Water as an Energy Source


Hydroelectric power: energy-efficient and sustainable

Keeping machines and plants perfectly lubricated is akin to a balancing act: in terms of energy efficiency, the lubricant’s viscosity has to be as low as possible, so as to keep friction and energy losses to a minimum. At the same time, its viscosity must be sufficiently high to prevent direct contact between a shaft and bearing during operation, preventing wear and breakdowns. The better a lubricant combines these opposing demands, the more efficiently a system runs.

The specialists at Klüber Lubrication, part of the Freudenberg Chemical Specialities Business Group, are skilled at finding these perfectly balanced solutions. They select a suitable lubricant and then tailor it – not just in terms of viscosity – to the relevant operating conditions. Their expertise results in longer service lives for both lubricants and machines, not to mention energy efficiency, all of which improve sustainability.  

A recent example: a high-tech lubrication oil from Klüber Lubrication for hydropower plant turbines and generators, which convert water’s kinetic energy into electricity. The lubrication oil reduces the friction-related efficiency losses in generator bearings – more precisely, in plain bearings for the generators – by an average of five percent in comparison to standard oils, as Florian Held, Project Manager Hydropower, explains.

Saving enough electricity for 30 three-person households

A sample calculation shows how this allows hydropower plants to more efficiently generate energy: thanks to Klüber Lubrication’s lubrication oil, a classic hydropower plant with a rated output of 50 megawatts (MW) can produce 92,000 kilowatt-hours more electricity per year using the same amount of water. This is enough to keep 30 three-person households supplied with power for an entire year: without any costly reconfiguration or expansion of the plant, and solely by choosing the optimal lubricant. 

Simply put: Klüber Lubrication’s solutions aren’t just indispensable when it come to harvesting “green energy” from water; they also make it possible to do so particularly efficiently and sustainably. When it comes to hydropower applications, lubricants with a functional water component represent the pinnacle of environmental friendliness. Water has an especially low coefficient of friction, which can be used to reduce the machines’ energy consumption and extend service intervals.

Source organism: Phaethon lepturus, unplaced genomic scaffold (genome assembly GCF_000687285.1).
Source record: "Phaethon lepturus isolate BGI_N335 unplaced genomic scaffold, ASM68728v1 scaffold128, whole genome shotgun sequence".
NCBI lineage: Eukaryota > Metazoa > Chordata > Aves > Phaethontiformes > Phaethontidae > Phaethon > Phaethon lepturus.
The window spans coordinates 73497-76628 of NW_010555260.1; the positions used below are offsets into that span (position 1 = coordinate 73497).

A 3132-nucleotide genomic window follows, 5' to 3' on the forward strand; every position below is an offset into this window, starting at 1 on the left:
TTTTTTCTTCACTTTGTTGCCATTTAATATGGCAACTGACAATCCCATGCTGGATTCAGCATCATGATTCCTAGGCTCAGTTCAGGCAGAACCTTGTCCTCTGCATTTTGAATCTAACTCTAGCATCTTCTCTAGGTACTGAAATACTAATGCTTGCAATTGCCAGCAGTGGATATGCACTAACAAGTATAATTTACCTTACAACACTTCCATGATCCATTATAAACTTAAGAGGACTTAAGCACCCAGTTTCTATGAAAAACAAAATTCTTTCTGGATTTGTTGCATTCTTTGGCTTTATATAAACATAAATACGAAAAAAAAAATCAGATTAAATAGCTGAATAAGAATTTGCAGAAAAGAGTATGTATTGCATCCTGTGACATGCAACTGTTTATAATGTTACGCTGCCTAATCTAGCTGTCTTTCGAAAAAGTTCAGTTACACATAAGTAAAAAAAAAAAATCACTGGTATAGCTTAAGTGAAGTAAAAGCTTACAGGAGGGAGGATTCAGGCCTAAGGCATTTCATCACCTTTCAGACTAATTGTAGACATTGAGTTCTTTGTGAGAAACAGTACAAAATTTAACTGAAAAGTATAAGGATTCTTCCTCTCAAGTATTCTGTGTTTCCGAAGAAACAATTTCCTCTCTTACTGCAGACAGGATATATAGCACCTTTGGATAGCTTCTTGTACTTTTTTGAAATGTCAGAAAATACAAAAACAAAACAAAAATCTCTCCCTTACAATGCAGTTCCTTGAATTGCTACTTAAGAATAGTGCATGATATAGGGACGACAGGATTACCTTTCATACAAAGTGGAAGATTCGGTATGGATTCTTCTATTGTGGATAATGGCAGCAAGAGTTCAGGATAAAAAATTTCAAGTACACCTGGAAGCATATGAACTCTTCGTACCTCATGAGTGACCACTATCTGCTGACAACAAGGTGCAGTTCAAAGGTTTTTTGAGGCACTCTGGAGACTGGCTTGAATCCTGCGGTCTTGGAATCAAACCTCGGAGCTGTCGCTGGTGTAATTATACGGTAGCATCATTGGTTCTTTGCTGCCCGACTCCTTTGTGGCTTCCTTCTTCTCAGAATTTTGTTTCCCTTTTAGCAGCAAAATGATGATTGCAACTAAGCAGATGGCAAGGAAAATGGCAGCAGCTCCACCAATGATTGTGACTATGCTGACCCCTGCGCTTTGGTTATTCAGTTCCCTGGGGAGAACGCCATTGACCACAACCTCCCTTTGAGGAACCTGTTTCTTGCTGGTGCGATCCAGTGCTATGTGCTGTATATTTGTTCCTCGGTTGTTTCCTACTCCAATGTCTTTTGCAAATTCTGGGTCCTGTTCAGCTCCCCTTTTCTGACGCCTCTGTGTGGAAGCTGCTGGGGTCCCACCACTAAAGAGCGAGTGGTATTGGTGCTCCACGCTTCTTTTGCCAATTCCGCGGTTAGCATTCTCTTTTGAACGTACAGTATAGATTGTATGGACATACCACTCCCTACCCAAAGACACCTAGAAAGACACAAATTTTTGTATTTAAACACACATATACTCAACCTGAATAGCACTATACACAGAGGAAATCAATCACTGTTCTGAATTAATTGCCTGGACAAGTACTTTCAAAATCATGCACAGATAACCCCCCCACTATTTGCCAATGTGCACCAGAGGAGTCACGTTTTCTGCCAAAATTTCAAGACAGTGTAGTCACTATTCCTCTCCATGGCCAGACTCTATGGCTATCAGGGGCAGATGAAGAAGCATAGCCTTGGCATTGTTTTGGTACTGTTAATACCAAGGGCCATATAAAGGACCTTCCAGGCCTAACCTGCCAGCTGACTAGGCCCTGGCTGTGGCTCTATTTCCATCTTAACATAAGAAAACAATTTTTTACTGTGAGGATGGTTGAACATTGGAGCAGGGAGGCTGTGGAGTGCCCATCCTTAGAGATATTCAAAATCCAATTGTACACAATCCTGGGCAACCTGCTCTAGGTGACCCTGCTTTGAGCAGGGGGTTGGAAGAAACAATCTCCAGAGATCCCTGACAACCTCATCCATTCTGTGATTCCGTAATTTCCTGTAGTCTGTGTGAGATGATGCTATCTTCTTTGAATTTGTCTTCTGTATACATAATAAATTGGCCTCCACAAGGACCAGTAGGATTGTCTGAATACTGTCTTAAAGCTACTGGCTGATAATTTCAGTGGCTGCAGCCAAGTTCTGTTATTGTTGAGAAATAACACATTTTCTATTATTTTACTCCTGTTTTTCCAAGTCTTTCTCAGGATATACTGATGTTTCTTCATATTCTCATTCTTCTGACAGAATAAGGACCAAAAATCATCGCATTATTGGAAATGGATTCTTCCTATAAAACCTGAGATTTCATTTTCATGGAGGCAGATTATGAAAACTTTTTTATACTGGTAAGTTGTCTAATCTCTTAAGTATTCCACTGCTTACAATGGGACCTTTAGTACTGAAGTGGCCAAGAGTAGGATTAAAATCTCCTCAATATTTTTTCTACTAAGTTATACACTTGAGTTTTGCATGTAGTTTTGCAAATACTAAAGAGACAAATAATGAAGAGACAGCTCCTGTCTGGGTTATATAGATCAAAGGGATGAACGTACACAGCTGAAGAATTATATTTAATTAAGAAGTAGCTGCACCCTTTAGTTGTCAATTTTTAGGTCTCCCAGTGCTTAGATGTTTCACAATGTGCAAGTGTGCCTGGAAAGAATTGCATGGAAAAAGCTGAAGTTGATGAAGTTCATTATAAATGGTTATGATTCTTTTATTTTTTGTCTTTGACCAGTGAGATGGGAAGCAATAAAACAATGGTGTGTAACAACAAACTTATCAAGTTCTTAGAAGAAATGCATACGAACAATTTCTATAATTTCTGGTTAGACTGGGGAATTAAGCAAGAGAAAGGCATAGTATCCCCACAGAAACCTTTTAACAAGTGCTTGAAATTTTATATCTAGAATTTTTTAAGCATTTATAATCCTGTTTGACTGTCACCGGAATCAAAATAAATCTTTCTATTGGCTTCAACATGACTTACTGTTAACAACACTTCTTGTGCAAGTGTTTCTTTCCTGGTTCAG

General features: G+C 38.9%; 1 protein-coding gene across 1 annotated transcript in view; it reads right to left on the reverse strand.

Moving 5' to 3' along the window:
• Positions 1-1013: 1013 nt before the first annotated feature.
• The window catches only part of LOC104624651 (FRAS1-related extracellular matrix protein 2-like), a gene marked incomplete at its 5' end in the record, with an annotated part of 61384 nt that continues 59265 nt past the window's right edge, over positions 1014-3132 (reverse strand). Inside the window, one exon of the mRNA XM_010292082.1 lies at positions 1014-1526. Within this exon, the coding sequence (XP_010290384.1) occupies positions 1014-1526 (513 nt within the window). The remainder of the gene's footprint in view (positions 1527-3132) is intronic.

“Hydroelectric power plants are a business that, especially given the increasingly stringent requirements for sustainability and environmental protection, we believe has a great future,” says Held. Viewed globally, hydropower plants are already the number one option for generating electrical energy from renewable sources. China, Brazil, Canada, the USA, and Russia are among the top countries in terms of installed capacity, while Norway’s electrical energy production is almost entirely based on hydropower. In addition, pumped storage plants and reservoirs can be used to store surplus solar and wind energy and rapidly convert it back into electricity as needed – e.g. when thousands of electric vehicles simultaneously charge their batteries on a night with little wind.

Ships, locks and port facilities

For the past few decades, products from Klüber Lubrication have been a household name in another water-related sector, namely the marine segment, where lubricants for ships, locks and port facilities have to adhere to a range of international environmental norms. “When used on ships, for some routes, like in US waters, they have to be made of biodegradable, nontoxic materials, even if they’re used to lubricate gears or propeller shafts but don’t come in direct contact with water,” explains Dirk Fabry, Sales Development Manager Marine Industry.

In this challenging maritime setting, too, Klüber Lubrication stands out not just for its environmentally friendly products, but also lasting gains in efficiency. According to Sustainability Manager Markus Hermann: “We offer synthetic gear and compressor oils that deliver reduced friction in comparison to petroleum oils. On ships, this translates into a lower demand for energy, which is currently almost exclusively produced on board by burning fossil fuels in diesel motors.” 

As Alexander Leis, Service Developer, underscores: “Accordingly, Klüber Lubrication lubricants can help to reach the ambitious goals for CO2 reduction in the shipping industry.” 


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